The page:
'The Amazing Spider-Man 2'
(Andrew Garfield, Emma Stone, Jamie Foxx, Dane DeHaan, Chris Cooper, et al / PG-13 / 141 mins)
Overview: The web-slingin' wall-crawler hits the screens once again in this follow-up to Marc Webb's 2012 reboot of the series. Andrew Garfield returns as Peter Parker, who squares off against the villainous Electro, played by Jamie Foxx. Emma Stone heads up the rest of the starring cast, which includes Paul Giamatti, Dane DeHaan, and Chris Cooper.
Verdict: Deep into 'The Amazing Spider-Man 2,' my 11-year-old companion was confused about a certain plot point — justifiably, I'd say — and demanded an immediate and thorough explanation.
"Shhh, not now. Later!" I hissed. Because, though I didn't admit it, I really didn't want to miss an Andrew Garfield-Emma Stone kiss. And who knew when the next one was coming?
With great chemistry, you see, comes great kissing!
Let's just say this unequivocally: Whether or not my young Spidey fan would agree, the best thing about the 'The Amazing Spider-Man 2,' the second installment of director Marc Webb's series reboot, is that infectious chemistry between Garfield and Stone. In fact, given that this overstuffed, overly long film is a sequel to a sequel, and that it spends a gazillion dollars retelling a story (in 3-D and IMAX) that the world already knows, you could argue that the Garfield-Stone dynamic is the real justification for the whole enterprise.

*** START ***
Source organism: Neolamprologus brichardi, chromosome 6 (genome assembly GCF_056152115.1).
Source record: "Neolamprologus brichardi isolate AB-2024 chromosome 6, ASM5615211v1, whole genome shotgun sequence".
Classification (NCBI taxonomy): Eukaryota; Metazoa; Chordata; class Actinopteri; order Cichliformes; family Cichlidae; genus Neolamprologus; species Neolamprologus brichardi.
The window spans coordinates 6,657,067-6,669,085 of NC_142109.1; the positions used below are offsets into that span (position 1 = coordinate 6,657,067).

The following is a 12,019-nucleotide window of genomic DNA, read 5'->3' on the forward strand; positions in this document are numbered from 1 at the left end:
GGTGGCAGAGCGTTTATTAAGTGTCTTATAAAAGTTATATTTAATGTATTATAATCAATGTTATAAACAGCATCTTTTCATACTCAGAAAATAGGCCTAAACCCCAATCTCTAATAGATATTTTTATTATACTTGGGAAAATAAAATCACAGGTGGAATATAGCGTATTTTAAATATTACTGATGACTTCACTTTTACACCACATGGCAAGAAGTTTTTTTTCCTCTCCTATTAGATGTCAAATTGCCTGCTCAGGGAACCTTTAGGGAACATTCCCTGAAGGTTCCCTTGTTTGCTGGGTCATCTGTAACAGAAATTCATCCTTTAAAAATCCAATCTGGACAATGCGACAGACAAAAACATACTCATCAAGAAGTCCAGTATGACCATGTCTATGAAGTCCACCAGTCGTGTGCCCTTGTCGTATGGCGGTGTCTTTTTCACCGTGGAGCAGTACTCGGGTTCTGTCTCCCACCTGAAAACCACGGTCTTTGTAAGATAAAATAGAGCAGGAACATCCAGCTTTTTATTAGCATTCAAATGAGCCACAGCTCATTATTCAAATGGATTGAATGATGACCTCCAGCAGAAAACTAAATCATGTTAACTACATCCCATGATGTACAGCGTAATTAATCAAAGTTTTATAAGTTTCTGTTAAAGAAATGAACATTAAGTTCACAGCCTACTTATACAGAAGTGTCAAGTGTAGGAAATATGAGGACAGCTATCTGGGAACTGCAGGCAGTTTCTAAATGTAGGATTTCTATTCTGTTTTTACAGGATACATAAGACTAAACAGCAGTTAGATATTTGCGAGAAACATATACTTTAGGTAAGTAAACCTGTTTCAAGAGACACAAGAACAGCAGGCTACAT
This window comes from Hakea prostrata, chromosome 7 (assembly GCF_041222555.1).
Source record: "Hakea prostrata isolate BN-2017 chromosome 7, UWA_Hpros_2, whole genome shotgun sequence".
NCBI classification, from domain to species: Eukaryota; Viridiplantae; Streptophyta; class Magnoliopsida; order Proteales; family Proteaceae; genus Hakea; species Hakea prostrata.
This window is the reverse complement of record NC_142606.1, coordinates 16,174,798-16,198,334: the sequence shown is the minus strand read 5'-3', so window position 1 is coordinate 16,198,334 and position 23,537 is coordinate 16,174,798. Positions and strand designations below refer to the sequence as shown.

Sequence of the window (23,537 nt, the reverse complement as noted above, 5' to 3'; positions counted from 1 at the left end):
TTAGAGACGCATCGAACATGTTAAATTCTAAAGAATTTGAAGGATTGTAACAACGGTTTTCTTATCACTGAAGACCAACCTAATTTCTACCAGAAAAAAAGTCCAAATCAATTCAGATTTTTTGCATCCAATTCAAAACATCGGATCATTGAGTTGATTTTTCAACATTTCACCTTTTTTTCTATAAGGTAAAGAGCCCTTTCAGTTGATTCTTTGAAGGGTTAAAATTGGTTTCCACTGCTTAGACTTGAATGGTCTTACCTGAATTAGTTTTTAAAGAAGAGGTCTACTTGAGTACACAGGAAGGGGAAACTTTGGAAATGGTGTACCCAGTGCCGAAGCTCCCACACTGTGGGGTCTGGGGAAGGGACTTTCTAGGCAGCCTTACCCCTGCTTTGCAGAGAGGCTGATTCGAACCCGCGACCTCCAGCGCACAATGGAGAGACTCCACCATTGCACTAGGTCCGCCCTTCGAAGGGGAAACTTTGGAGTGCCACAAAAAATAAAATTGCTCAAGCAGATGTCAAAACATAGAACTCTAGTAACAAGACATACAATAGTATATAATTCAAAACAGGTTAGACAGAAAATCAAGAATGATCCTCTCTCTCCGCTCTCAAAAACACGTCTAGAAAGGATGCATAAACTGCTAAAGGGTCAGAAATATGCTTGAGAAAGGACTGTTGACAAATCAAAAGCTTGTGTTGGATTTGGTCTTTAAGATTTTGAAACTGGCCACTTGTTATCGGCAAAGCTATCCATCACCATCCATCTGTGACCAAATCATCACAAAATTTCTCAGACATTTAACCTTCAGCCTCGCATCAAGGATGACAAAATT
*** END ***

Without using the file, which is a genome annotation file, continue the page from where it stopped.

This isn't just because the two happen to be real-life partners — though it can't hurt. Garfield is a sensitive actor who brings a quirky blend of intelligence and goofiness to Peter Parker, and a welcome hipster edge to the role that the wide-eyed Tobey Maguire didn't have in the earlier incarnation of the Marvel character.
As for Stone, she's just so darn charming. And though it's again a stretch to imagine her as a high school student, heck, we'll take it. (In fact, Stone is 25 and Garfield is 30, so we're just gonna have to give them a pass on this. At least they get their diplomas this time.)
Another winning presence is that of Sally Field, touching as the now-widowed Aunt May. The reliable Field gets one terrifically emotional scene with Peter that may have you reaching for a tissue.